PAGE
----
October 20, 2009

Leaving Zona 9 for Villanueva

My husband, three kids and I spent the first two months of our three month stay in Guatemala City in a furnished apartment in zone 9, near to the Plazuela Espana. We stayed in an apartment building that often rents to foreigners, in a part of the city where foreigners and wealthy Guatemalans live. Where we lived is not quite as exclusive, elite, and utterly bourgeois as La CaƱada in zone 14 or Oakland in zone 10, but it was close enough. Here is the view from our window in zone 9.

From our apartment in zone 9, it was just a few short blocks to the Zona Viva, one of the few places in Guatemala City where foreigners mingle in cafes and sports bars. We also lived close to the nice Parque del Obelisco, and at a convenient distance from the American Embassy. In addition, our apartment was just a twenty minute bus ride from Zone 1, with no traffic.

Zones 9, 10, and 14 are the places most expatriates live, except for the brave few who live in Zone 2, for easy access to downtown (and cheaper rents). These are also the areas where most elite Guatemalans reside. These zones are safer than most, and one has access to nearly everything one could need. Nevertheless, we decided to move to a working class neighborhood, where a friend of ours offered to rent us an apartment. There are many advantages to living in a working class neighborhood in Guatemala City.

We packed our things and moved to San Jose de Villanueva, a working class neighborhood in the south of Guatemala City. The biggest advantage to living here, in my view, is the fact that people live part of their lives outside. In the more exclusive zones, life is mostly lived within the confines of the home, and perhaps inside restaurants and shopping malls. In contrast, in the neighborhood we live in now, kids play freely in the park outside, children come in and out of our house, and people greet each other as they pass by. Whereas my three daughters were largely confined to the house in Zone 9, except when I took them out to Pollo Campero or to the Parque del Obelisco, in our new neighborhood, they can run out on their own and play with their newfound friends. Here's a view from the window of our new place in Villanueva.

Another advantage is the food. First of all, in our new neighborhood, there are three young women who spend all day making fresh tortillas. Each morning, they grind the corn to make the masa. Then, they spend the rest of the day making fresh, hot, delicious tortillas with their hands, meaning we can have these tasty tortillas with each meal. In addition, there are several small stores that sell fresh vegetables, meat, chicken, and fresh baked bread within walking distance. And, of course, there is a large market that has everything one could want for sale, all at the best prices.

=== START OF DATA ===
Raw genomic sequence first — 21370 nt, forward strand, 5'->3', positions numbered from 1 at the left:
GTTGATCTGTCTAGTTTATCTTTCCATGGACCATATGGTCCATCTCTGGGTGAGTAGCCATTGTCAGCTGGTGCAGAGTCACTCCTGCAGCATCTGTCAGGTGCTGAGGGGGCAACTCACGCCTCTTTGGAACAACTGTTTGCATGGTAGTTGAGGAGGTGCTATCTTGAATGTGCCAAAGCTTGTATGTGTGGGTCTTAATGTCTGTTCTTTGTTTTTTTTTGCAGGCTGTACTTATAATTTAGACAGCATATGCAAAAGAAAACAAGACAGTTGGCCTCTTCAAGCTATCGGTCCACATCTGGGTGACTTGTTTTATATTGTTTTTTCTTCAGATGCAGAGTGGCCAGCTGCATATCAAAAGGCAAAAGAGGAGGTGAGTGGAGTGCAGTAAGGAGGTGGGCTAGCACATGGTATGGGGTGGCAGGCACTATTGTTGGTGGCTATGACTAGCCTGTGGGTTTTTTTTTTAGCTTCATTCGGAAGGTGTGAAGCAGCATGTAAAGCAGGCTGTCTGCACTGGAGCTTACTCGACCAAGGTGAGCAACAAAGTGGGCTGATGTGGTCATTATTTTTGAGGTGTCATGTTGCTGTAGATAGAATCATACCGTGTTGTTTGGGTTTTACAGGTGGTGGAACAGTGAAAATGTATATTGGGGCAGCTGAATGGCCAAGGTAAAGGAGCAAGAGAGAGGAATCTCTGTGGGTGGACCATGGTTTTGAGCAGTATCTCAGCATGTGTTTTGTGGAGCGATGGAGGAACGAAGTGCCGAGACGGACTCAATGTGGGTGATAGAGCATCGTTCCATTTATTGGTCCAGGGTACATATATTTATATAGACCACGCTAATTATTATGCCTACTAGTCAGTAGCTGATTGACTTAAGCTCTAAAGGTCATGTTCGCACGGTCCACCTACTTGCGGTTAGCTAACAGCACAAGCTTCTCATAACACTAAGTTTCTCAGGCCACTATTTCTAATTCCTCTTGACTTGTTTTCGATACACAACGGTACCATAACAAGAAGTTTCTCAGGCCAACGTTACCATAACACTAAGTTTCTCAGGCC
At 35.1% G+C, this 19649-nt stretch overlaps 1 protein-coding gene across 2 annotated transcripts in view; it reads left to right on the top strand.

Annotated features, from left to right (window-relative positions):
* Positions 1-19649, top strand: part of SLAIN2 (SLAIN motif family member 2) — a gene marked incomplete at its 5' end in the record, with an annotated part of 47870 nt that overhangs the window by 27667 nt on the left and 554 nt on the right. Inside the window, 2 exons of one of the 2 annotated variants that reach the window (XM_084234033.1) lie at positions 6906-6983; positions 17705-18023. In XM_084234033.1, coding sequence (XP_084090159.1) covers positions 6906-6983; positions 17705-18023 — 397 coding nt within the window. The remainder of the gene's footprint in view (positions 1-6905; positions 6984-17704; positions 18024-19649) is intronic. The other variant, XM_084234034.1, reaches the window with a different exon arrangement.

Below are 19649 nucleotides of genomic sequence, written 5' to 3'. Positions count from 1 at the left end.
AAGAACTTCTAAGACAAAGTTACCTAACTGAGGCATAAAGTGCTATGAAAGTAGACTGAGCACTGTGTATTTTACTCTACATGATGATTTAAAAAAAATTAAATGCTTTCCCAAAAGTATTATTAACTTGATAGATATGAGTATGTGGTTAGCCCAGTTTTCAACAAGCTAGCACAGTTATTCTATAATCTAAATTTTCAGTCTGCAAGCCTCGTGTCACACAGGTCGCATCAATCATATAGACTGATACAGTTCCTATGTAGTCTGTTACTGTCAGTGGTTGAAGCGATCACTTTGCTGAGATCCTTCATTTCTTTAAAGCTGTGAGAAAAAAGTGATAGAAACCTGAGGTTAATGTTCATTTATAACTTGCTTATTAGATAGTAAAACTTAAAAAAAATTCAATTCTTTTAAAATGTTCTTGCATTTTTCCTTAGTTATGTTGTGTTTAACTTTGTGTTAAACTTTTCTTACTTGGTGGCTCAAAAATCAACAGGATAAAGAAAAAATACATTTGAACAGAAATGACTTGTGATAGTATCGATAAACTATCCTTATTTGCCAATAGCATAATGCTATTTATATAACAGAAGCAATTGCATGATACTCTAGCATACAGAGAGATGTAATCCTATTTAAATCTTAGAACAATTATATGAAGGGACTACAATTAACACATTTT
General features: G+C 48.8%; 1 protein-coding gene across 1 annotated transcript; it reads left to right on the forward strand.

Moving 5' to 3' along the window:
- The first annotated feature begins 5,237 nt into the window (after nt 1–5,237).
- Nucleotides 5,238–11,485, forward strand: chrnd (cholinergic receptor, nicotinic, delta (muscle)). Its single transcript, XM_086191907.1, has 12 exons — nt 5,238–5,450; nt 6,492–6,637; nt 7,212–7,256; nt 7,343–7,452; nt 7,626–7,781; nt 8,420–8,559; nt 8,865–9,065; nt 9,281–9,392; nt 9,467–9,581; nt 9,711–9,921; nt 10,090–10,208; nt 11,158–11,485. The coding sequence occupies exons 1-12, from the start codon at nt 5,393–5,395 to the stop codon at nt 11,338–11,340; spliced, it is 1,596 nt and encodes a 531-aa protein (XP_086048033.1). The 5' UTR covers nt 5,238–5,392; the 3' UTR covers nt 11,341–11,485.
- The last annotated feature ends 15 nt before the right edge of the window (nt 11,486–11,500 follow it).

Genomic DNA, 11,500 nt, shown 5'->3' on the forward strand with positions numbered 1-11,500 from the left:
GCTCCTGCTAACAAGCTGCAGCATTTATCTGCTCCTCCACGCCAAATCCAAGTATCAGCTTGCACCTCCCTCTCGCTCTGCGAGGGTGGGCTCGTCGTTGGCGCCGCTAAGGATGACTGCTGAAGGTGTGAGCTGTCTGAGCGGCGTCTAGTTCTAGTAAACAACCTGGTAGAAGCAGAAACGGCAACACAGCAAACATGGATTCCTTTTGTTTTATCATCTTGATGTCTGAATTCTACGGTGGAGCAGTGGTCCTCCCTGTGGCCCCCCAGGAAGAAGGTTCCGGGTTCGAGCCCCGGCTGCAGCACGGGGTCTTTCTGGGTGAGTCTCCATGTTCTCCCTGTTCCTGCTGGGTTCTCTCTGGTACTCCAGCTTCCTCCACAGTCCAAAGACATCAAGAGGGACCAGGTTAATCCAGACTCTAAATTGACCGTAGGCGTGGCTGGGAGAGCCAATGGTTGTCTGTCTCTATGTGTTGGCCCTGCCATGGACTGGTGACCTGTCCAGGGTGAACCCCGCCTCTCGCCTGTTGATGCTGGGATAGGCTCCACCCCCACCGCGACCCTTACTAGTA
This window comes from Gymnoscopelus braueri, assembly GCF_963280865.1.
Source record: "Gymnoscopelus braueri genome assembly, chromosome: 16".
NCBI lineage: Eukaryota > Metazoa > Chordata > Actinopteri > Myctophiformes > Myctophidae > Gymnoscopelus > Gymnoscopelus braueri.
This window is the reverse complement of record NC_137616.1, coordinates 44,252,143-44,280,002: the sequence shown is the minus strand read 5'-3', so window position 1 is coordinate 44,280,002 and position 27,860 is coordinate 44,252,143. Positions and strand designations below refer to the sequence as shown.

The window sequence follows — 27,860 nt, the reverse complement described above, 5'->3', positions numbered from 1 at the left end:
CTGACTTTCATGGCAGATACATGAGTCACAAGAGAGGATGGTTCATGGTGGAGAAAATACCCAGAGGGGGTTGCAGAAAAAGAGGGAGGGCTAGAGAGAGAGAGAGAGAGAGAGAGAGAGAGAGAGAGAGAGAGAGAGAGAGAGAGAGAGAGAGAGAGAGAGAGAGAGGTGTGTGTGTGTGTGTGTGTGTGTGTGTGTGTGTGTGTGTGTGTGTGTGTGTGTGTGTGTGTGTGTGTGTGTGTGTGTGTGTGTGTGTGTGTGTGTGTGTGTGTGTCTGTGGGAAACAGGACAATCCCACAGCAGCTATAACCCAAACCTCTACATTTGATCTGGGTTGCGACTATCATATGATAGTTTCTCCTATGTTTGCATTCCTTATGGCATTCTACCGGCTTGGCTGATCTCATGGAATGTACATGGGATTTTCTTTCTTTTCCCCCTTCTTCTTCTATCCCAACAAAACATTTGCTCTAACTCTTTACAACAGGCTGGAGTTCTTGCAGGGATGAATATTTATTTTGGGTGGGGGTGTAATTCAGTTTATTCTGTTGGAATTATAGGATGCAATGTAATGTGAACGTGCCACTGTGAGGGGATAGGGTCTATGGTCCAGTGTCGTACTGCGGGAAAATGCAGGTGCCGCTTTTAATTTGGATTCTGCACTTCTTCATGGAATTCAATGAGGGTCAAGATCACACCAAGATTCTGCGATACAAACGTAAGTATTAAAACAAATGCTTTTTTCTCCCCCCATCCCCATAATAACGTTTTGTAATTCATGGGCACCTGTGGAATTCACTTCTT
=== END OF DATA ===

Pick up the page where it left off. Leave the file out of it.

I was concerned about moving so far from all of the action. It takes a full hour to get to Zone 1 from Villanueva. It is about a twenty minute ride on a bus, and then another 40 minutes on the Transmetro, the new modern buses that go straight downtown. However, as I only have to go to Zone 1 a couple of times a week, if that, it is not that big of a deal to get on the bus. Plus, bus rides are always fertile ground for the stuff of blogs.


  1. Wow. That sounds like an excellent move. The food alone makes it so worth the trouble!

  2. I will miss the tortillas and avocados when we leave! I learned that the difference between the best tortillas and the rest is that the best ones are made from ground corn, not from Maseca flour.

  3. That's funny - i read this one to my Guatemalan husband because this was exactly like our impressions last time we were in guate - it would stink to live in guatemala and have to purchase your tortillas from pais rather than freshly made before your meal, and not be able to go down the street in the morning for your bread. the quality of the fruits and vegetables and the opportunity to have fresh bread every day at low prices are among my favorite things about guatemala.

  4. Alison: That is so true. People who work for the United Nations, for example, have to live in zones 9, 10, and 14. They are prohibited to walk around the streets. What's the point of living in Guate that way?

    I looked up on the American Embassy website to see where the robberies of foreigners take place. Every single robbery of a foreigner this year that they reported was in zone 9 or zone 10. I am not sure if that means foreigners don't go to other parts of the city, or if they are more likely to be robbed in zones 9 and 10.

  5. I was just wondering how to address a letter to someone living in San Jose Villa Nueva. My daughter's birth mother lives there and I am trying to send her a letter but it came back. Thanks Natalie W

  6. Natalie
    The address should look something like this

    Full name
    6a Avenida, 123
    Name of Colonia or Residencia
    San Jose de Villanueva

    Good luck with that. Also, you might be able to get a phone number using some sort of online directory.